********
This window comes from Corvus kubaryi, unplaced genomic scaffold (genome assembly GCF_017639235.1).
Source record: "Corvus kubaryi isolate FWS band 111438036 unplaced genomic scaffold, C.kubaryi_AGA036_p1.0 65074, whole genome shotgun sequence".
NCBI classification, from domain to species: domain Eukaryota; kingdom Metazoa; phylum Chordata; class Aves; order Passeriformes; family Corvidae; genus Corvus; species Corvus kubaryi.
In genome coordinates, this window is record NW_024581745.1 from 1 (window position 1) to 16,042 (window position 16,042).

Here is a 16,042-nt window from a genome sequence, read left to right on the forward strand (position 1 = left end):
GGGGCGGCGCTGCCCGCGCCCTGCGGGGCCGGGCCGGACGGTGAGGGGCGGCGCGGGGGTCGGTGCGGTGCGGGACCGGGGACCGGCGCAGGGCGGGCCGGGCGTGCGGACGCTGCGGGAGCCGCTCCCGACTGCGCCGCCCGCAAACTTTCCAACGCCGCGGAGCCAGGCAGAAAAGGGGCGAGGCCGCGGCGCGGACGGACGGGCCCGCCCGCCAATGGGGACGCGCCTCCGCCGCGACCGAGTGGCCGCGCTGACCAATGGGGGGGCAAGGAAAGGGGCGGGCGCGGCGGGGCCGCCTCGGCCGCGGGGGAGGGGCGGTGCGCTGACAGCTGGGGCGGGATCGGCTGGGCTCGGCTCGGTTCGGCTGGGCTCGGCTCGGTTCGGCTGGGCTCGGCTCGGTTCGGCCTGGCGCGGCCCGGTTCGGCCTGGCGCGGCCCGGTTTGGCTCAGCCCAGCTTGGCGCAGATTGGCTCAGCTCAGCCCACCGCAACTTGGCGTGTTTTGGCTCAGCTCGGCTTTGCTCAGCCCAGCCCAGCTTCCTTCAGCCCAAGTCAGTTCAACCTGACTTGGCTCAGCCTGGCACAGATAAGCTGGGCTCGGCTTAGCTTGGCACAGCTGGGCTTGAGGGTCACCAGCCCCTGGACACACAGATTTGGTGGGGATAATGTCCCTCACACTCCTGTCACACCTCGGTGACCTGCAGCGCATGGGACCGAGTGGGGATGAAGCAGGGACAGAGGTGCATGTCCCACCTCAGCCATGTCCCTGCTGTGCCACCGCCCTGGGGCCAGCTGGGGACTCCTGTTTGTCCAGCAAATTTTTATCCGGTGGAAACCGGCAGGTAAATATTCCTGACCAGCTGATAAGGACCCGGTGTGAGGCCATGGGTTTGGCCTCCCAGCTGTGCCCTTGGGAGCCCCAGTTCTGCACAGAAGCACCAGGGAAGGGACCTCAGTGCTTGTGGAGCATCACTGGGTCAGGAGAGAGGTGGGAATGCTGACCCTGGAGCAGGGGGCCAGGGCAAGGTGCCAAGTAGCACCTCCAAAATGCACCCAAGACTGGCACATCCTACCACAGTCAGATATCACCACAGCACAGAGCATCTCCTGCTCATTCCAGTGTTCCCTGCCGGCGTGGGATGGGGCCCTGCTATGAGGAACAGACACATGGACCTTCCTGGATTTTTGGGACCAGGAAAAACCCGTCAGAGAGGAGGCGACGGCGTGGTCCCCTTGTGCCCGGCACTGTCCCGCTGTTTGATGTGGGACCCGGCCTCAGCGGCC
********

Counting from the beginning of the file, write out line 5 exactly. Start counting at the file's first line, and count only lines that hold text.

Here is a 16,042-nt window from a genome sequence, read left to right on the forward strand (position 1 = left end):